What’s cost got to do with it?

An assessment of Tesla's Powerwall

Fikile Brushett MITEI

Tesla Corporation launched its latest product at the end of April in Los Angeles with much fanfare and a promise to change the future. Powerwall is a home battery that charges using electricity generated from solar panels and stores that power for use in the evening. The battery also is meant to insure against power outages by providing a backup electricity supply, and, Tesla says, it offers independence from the utility grid and the security of an emergency backup. But is this new battery really all that revolutionary?

In one sense, Tesla’s Powerwall transforms the battery from a storage device historically concealed as much as possible to a device proudly displayed on the wall of one’s home. It is this transformation that has captured consumer interest, or at least the attention of early adopters – Powerwall batteries are now sold out through mid 2016.

While design, ease of use, and marketing clearly are critical drivers for technology adoption, the cost to the consumer, as well as manufacturing costs, are key to further wide-scale adoption. So, let’s really examine how the Powerwall compares with other Li-ion battery pack designs, in particular with regard to manufacturing cost.

Li-ion battery manufacturing costs vary significantly with individual cell design and the manner in which the cells are assembled into a “pack.”

The power-to-energy (P/E) ratio is a critical aspect of the design with a direct impact on the specific manufacturing cost ($ per kWh). This dependence is shown in Figure 1, an adapted version of Sakti et al.’s techno-economic model, which plots the specific manufacturing cost of Li-ion batteries as a function of their P/E ratio for different electric vehicle (EV) applications.

What you really need to know is this – battery packs with higher P/E ratios, such as those used in plug-in hybrid electric vehicles (PHEVs) — have less storage capacity (Wh) over which to distribute peak power demand (W), and hence require thinner electrodes to deliver higher power.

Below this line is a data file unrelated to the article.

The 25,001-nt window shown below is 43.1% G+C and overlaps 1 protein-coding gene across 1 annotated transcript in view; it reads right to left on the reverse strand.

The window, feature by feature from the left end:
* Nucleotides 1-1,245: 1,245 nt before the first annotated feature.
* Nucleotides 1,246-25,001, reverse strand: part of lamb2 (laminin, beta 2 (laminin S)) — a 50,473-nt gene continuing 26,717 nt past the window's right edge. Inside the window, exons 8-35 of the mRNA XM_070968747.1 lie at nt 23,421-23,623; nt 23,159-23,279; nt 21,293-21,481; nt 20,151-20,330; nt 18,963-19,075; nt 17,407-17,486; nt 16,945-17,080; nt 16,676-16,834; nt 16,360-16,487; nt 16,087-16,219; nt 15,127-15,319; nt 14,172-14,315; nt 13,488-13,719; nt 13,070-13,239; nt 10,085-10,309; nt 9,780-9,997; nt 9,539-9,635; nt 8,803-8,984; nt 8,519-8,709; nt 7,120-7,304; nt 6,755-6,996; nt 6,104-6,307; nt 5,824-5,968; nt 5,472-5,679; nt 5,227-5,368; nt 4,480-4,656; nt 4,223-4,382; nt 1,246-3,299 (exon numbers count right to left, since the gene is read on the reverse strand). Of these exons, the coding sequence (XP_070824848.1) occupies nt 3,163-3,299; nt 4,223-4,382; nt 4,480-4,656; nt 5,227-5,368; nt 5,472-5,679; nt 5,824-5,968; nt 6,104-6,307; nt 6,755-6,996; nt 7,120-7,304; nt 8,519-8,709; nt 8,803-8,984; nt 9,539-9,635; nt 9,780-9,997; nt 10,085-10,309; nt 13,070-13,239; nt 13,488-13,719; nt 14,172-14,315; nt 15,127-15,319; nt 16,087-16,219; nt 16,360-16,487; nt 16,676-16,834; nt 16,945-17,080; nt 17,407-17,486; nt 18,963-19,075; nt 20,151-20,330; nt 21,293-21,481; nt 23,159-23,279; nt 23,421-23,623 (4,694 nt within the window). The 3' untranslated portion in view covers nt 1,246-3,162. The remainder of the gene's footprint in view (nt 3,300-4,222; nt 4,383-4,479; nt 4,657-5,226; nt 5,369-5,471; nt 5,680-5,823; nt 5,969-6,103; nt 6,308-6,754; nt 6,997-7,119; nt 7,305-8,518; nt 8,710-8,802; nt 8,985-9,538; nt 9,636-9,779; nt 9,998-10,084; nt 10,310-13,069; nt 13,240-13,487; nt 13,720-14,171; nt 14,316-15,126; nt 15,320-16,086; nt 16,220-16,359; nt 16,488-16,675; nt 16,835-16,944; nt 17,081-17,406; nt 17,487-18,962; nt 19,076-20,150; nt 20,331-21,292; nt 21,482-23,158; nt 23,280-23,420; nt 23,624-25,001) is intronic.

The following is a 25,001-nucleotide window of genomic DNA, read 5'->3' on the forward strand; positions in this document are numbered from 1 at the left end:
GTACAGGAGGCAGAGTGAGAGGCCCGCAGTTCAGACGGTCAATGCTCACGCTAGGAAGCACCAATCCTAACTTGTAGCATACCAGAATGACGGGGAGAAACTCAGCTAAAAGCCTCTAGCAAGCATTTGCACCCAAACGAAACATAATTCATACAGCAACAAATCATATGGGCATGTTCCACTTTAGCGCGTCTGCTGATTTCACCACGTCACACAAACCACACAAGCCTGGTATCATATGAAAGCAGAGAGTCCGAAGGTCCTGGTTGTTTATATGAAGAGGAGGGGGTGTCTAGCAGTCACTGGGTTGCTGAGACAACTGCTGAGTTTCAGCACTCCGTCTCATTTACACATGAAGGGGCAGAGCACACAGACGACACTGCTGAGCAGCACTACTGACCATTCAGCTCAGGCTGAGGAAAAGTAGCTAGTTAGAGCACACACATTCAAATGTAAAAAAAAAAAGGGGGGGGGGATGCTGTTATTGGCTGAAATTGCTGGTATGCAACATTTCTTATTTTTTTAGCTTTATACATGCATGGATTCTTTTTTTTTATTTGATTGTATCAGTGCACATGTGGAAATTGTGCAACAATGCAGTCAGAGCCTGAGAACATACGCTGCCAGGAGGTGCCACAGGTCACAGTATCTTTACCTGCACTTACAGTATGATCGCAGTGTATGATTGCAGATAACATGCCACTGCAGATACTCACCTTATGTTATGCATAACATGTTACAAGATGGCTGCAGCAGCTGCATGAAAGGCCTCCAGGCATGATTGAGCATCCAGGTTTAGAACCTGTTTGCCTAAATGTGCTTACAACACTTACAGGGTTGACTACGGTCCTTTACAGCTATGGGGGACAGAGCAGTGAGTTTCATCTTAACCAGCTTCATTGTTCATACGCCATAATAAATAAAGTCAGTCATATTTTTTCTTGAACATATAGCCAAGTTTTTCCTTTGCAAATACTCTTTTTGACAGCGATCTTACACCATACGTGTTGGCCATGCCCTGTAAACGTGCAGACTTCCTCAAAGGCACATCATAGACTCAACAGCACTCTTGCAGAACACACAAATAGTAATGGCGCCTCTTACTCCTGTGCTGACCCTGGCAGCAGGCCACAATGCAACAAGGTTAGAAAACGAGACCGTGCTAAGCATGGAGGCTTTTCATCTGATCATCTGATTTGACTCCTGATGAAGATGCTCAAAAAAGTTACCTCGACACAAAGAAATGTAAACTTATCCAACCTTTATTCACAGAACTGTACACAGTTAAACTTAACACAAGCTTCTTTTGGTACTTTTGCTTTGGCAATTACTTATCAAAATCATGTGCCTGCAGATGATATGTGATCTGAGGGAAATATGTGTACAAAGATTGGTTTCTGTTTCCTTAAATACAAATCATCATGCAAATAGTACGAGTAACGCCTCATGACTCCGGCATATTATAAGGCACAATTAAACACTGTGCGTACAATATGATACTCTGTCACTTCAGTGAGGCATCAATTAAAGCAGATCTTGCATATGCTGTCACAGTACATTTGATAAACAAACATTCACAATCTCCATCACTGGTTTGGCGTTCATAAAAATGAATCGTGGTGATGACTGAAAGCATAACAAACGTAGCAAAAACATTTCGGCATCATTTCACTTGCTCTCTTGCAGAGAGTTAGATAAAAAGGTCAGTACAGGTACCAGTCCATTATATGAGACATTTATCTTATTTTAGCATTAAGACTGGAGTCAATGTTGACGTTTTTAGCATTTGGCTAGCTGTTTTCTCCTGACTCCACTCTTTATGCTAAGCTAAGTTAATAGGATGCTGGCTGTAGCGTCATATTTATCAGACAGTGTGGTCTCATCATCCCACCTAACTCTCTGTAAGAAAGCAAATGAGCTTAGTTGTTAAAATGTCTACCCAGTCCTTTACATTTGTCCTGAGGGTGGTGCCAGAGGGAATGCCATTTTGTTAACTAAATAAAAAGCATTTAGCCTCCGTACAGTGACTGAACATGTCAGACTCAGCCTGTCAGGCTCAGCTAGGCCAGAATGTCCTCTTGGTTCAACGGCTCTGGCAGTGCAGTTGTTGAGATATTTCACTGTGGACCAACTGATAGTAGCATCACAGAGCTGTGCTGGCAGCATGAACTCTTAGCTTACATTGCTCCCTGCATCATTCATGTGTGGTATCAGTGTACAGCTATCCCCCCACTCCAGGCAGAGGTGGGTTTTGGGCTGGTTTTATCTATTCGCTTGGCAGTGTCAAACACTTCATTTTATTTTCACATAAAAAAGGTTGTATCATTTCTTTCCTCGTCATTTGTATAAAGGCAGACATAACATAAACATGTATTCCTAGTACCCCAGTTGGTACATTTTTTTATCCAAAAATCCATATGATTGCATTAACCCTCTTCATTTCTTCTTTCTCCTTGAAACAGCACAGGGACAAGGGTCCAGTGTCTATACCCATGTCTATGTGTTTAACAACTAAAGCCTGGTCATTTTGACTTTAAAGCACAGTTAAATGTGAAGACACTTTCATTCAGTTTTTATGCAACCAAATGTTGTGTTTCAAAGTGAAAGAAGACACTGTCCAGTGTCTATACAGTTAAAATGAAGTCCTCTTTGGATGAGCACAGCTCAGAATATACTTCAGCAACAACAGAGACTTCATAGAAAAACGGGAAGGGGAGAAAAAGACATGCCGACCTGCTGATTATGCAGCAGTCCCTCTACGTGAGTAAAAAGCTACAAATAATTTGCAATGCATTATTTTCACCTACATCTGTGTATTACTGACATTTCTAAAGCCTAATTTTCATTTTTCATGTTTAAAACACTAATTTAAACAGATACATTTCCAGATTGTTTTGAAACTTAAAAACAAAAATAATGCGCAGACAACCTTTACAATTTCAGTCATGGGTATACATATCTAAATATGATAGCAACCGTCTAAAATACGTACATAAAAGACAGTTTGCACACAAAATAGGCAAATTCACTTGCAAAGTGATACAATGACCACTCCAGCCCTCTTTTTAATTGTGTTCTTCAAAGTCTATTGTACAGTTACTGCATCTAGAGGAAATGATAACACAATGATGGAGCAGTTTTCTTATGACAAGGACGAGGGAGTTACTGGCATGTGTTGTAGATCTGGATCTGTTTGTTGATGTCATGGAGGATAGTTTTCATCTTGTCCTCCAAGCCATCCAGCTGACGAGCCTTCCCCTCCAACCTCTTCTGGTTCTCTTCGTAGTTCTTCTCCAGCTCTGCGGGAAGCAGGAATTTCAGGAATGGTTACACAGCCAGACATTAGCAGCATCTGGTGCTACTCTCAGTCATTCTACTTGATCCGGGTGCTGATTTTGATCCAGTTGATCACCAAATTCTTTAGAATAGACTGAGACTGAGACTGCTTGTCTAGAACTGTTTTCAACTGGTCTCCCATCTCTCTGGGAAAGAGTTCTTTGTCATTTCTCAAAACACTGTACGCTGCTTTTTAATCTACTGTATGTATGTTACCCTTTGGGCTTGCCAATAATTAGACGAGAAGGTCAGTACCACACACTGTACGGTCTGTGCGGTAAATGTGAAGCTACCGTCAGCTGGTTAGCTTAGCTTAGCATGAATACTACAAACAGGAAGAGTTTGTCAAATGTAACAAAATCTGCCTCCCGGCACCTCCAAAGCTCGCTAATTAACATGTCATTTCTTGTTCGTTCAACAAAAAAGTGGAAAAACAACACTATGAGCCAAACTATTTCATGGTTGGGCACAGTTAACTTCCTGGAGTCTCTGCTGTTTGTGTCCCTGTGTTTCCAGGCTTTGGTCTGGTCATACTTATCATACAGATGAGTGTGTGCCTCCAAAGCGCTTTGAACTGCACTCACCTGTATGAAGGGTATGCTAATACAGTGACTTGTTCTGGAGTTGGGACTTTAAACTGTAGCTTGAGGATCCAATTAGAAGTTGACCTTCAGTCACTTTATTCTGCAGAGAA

By comparison, battery electric vehicles (BEVs) such as a BEV200 (BEV with a 200-mile all-electric range) have a larger battery pack over which to distribute power requirements, and hence need a lower P/E ratio.

Thinner electrode cells, while enabling higher power outputs, are more expensive on a per kWh basis due to higher costs associated with the inactive materials, such as separators and current collectors.  This results in higher specific manufacturing costs for PHEV batteries, as illustrated in the accompanying figure.

Figure 1: Specific pack cost as a function of the power-to-energy ratio of the Li-ion battery pack for a battery electric vehicle with a 200-mile all-electric range (BEV200) and for plug-in electric vehicles (PHEVs) of 10-, 30-, and 60-mile all-electric ranges (PHEV10, PHEV30, and PHEV60) based on prior work by Sakti et al. The asterisk indicates the region of the power-to-energy ratios of Tesla’s Powerwall batteries. The authors used prismatic pouch cells in their study, while Tesla uses cylindrical 18650 cells. However, the relationship between the manufacturing-cost as a function of the P/E ratio is not expected to change much. A sensitivity analysis around the base case resulted in the blue band (For additional details see Sakti et al. 2015)

Tesla’s 7 kWh Powerwall battery pack model has a maximum P/E ratio of ~0.5 (W/Wh), with a peak power of 3.3 kW. So, mapping this P/E ratio onto Sakti et al.’s model projects that Tesla’s battery pack manufacturing costs are about $200 per kWh. By comparison, in 2014, industry-wide cost estimates of Li-ion batteries at the pack-level were about $410 per kWh.